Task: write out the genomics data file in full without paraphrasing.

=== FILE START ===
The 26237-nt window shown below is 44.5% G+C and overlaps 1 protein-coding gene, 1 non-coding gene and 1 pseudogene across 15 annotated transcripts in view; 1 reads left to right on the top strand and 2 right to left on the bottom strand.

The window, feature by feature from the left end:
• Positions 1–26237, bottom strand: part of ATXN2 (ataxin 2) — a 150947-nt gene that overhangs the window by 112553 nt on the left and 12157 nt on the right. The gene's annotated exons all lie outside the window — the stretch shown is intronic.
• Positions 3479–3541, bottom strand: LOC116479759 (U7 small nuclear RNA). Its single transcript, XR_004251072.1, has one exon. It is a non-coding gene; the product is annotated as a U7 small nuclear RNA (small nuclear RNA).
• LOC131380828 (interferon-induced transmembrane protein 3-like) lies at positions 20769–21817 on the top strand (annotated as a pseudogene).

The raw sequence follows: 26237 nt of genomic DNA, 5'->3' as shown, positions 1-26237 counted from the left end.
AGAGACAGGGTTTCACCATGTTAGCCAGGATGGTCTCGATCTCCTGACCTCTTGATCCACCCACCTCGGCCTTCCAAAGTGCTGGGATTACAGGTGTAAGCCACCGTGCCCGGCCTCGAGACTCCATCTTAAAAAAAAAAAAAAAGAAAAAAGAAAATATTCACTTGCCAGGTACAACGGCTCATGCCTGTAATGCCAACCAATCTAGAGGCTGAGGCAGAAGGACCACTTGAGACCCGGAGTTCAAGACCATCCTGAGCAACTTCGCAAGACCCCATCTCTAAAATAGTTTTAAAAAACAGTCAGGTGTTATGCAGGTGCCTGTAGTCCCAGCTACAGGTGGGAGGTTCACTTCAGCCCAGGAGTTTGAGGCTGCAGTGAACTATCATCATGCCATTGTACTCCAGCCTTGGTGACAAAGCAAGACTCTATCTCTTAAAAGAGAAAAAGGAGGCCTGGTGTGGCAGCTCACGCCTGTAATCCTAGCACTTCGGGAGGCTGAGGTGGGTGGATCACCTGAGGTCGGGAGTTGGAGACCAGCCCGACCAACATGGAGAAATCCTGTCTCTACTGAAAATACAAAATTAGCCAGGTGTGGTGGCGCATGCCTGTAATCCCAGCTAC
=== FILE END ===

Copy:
The 26237-nt window shown below is 44.5% G+C and overlaps 1 protein-coding gene, 1 non-coding gene and 1 pseudogene across 15 annotated transcripts in view; 1 reads left to right on the top strand and 2 right to left on the bottom strand.

The window, feature by feature from the left end:
• Positions 1–26237, bottom strand: part of ATXN2 (ataxin 2) — a 150947-nt gene that overhangs the window by 112553 nt on the left and 12157 nt on the right. The gene's annotated exons all lie outside the window — the stretch shown is intronic.
• Positions 3479–3541, bottom strand: LOC116479759 (U7 small nuclear RNA). Its single transcript, XR_004251072.1, has one exon. It is a non-coding gene; the product is annotated as a U7 small nuclear RNA (small nuclear RNA).
• LOC131380828 (interferon-induced transmembrane protein 3-like) lies at positions 20769–21817 on the top strand (annotated as a pseudogene).

The raw sequence follows: 26237 nt of genomic DNA, 5'->3' as shown, positions 1-26237 counted from the left end.
AGAGACAGGGTTTCACCATGTTAGCCAGGATGGTCTCGATCTCCTGACCTCTTGATCCACCCACCTCGGCCTTCCAAAGTGCTGGGATTACAGGTGTAAGCCACCGTGCCCGGCCTCGAGACTCCATCTTAAAAAAAAAAAAAAAGAAAAAAGAAAATATTCACTTGCCAGGTACAACGGCTCATGCCTGTAATGCCAACCAATCTAGAGGCTGAGGCAGAAGGACCACTTGAGACCCGGAGTTCAAGACCATCCTGAGCAACTTCGCAAGACCCCATCTCTAAAATAGTTTTAAAAAACAGTCAGGTGTTATGCAGGTGCCTGTAGTCCCAGCTACAGGTGGGAGGTTCACTTCAGCCCAGGAGTTTGAGGCTGCAGTGAACTATCATCATGCCATTGTACTCCAGCCTTGGTGACAAAGCAAGACTCTATCTCTTAAAAGAGAAAAAGGAGGCCTGGTGTGGCAGCTCACGCCTGTAATCCTAGCACTTCGGGAGGCTGAGGTGGGTGGATCACCTGAGGTCGGGAGTTGGAGACCAGCCCGACCAACATGGAGAAATCCTGTCTCTACTGAAAATACAAAATTAGCCAGGTGTGGTGGCGCATGCCTGTAATCCCAGCTAC